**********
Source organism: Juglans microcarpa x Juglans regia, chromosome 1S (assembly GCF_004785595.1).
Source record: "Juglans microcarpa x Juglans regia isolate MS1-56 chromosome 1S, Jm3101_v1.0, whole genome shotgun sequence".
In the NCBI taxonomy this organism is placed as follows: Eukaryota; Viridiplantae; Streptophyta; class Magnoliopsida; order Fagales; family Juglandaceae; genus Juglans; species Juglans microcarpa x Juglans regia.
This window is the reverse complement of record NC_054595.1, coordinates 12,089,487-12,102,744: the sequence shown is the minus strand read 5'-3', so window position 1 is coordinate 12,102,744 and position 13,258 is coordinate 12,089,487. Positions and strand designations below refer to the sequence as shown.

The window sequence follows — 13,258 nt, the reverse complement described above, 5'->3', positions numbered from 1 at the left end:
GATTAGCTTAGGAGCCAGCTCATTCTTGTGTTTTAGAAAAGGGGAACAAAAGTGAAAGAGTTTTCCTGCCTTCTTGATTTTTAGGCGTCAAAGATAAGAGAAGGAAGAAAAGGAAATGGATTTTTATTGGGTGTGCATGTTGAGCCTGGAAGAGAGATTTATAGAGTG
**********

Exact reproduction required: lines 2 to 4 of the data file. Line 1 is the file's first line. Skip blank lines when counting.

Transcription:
Source record: "Juglans microcarpa x Juglans regia isolate MS1-56 chromosome 1S, Jm3101_v1.0, whole genome shotgun sequence".
In the NCBI taxonomy this organism is placed as follows: Eukaryota; Viridiplantae; Streptophyta; class Magnoliopsida; order Fagales; family Juglandaceae; genus Juglans; species Juglans microcarpa x Juglans regia.
This window is the reverse complement of record NC_054595.1, coordinates 12,089,487-12,102,744: the sequence shown is the minus strand read 5'-3', so window position 1 is coordinate 12,102,744 and position 13,258 is coordinate 12,089,487. Positions and strand designations below refer to the sequence as shown.